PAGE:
05/31/2016 12:02 pm ET Updated Dec 06, 2017

Is Buddhism a Philosophy or a Religion?

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A common debate among people in modern times, especially among westerners, is that Buddhism is not a religion -- but a philosophy or way of life. This of course, is something people are divided on and really depends on various technicalities in how one defines religion.

So what is the argument for Buddhism being a philosophy and what is the argument for Buddhism being a religion?

Arguments for Buddhism Being a Philosophy

Since Buddhism does actually have a clear belief system on the afterlife, I would say it is more than a "way of life" or "lifestyle" as some people say. However, calling Buddhism a philosophy is pretty accurate. One definition of philosophy from is "the rational investigation of the truths and principles of being, knowledge, or conduct."

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This is indeed something that fits into Buddhism very snugly. The Buddha's teachings are referred to as the Dhamma (or Dharma in Sanskrit), which literally means the ultimate truth or the truth about reality, and the Buddha encourages followers to investigate his teachings for themselves. One of the six qualities of the Dhamma is described as "Ehipassiko", meaning roughly "encouraging investigation" or "inviting to come and see for themselves." In the Kalama Sutta, the Buddha states that one should not believe in things simply because they hear it, it comes from their masters, is a part of tradition, etc.; but to investigate for themselves and if they find that:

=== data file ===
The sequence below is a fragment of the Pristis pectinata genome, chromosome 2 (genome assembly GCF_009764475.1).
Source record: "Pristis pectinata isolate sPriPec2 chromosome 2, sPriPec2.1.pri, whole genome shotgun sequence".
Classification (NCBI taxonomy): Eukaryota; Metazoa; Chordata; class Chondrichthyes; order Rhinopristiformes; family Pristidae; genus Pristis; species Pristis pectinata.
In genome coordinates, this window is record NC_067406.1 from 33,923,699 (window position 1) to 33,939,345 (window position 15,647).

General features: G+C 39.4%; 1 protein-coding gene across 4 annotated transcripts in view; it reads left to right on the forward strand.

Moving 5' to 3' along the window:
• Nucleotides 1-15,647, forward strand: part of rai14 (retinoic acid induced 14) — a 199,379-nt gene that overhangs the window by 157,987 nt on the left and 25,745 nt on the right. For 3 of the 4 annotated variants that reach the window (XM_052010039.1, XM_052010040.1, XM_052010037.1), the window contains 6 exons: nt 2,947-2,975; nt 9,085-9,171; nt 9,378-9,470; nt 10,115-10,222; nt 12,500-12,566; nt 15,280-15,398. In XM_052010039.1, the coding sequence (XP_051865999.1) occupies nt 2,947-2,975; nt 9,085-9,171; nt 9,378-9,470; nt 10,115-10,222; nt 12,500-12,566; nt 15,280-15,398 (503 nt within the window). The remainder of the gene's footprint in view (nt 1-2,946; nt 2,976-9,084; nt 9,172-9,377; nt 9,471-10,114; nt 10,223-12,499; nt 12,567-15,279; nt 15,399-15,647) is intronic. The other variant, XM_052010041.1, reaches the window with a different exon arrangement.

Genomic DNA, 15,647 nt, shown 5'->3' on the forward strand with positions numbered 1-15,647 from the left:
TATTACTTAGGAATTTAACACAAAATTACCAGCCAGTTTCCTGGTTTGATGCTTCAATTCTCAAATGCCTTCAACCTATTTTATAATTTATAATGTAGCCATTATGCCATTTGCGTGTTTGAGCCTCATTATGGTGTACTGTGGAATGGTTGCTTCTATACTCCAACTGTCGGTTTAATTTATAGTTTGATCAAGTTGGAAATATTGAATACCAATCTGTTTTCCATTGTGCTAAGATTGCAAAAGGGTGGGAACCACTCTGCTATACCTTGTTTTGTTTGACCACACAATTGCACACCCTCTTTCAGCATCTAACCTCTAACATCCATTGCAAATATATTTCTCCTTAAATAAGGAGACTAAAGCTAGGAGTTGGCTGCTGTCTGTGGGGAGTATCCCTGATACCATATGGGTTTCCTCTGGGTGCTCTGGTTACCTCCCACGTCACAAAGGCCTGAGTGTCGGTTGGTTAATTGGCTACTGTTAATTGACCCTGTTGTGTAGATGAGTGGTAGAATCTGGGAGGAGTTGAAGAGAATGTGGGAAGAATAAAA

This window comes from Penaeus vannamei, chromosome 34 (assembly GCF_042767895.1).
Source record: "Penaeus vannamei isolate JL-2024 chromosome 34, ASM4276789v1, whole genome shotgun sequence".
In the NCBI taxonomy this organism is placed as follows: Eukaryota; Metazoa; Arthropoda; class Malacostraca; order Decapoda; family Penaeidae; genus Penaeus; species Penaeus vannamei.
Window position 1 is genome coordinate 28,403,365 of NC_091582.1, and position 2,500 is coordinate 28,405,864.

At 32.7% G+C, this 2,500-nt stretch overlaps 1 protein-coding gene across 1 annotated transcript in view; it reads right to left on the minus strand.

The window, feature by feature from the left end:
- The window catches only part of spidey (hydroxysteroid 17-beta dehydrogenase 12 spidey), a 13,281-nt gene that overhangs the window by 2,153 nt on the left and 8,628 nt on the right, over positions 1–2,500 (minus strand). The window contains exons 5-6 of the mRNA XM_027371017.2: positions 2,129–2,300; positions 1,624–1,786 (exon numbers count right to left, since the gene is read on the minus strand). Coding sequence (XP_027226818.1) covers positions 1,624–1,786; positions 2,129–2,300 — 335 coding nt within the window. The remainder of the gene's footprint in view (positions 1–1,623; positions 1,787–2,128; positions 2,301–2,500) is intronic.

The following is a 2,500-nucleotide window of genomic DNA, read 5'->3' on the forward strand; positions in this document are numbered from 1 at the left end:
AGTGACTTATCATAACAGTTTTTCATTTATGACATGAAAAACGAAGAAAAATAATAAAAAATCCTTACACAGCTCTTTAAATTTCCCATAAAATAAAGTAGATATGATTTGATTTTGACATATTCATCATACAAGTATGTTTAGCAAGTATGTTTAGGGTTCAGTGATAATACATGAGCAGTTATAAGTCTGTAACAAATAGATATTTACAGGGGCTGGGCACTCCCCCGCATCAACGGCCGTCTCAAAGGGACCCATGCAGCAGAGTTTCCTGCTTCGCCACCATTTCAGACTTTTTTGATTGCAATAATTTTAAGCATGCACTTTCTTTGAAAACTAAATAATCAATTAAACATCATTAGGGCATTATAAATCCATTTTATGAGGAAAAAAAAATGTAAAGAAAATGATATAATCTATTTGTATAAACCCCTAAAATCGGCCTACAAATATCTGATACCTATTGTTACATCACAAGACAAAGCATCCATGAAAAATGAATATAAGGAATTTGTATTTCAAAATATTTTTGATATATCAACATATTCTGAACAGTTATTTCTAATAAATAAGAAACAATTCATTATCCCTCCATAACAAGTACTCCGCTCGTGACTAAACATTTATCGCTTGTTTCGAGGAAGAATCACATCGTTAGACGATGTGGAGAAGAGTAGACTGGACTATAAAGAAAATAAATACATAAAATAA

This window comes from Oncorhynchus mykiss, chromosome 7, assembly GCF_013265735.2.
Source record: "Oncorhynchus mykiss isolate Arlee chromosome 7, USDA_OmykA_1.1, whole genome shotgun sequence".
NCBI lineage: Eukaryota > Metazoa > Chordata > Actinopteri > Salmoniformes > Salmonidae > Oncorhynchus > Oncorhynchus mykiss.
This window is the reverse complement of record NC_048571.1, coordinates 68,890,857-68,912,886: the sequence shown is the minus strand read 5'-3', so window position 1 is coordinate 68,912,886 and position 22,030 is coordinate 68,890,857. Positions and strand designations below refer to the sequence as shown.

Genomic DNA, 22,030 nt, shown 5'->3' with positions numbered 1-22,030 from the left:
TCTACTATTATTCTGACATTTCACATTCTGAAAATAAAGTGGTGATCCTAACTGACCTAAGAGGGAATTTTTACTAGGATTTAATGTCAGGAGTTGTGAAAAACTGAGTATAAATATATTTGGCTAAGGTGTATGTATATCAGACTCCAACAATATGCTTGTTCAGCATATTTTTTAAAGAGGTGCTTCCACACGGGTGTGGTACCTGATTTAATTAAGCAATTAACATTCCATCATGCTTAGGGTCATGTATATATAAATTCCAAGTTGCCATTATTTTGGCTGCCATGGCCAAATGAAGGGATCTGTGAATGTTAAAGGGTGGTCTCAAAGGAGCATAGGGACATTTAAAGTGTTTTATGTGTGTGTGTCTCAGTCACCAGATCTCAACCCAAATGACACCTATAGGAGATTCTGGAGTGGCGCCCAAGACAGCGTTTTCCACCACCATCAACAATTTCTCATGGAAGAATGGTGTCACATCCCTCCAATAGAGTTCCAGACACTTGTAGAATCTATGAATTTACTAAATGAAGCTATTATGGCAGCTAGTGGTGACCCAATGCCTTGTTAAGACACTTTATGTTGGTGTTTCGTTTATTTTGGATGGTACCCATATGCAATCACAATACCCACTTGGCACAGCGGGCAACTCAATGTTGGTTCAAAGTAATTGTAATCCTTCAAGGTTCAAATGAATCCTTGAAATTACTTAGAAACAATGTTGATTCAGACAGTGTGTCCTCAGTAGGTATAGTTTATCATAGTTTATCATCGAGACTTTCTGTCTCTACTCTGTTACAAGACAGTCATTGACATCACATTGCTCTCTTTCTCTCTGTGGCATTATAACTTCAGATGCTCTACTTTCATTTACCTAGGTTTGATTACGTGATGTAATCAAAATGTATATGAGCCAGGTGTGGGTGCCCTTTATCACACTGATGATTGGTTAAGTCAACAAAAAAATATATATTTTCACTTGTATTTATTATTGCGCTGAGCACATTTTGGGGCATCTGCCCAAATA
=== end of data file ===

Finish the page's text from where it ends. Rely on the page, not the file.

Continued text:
"... these things are good; these things are not blamable; these things are praised by the wise; undertaken and observed, these things lead to benefit and happiness, enter on and abide in them".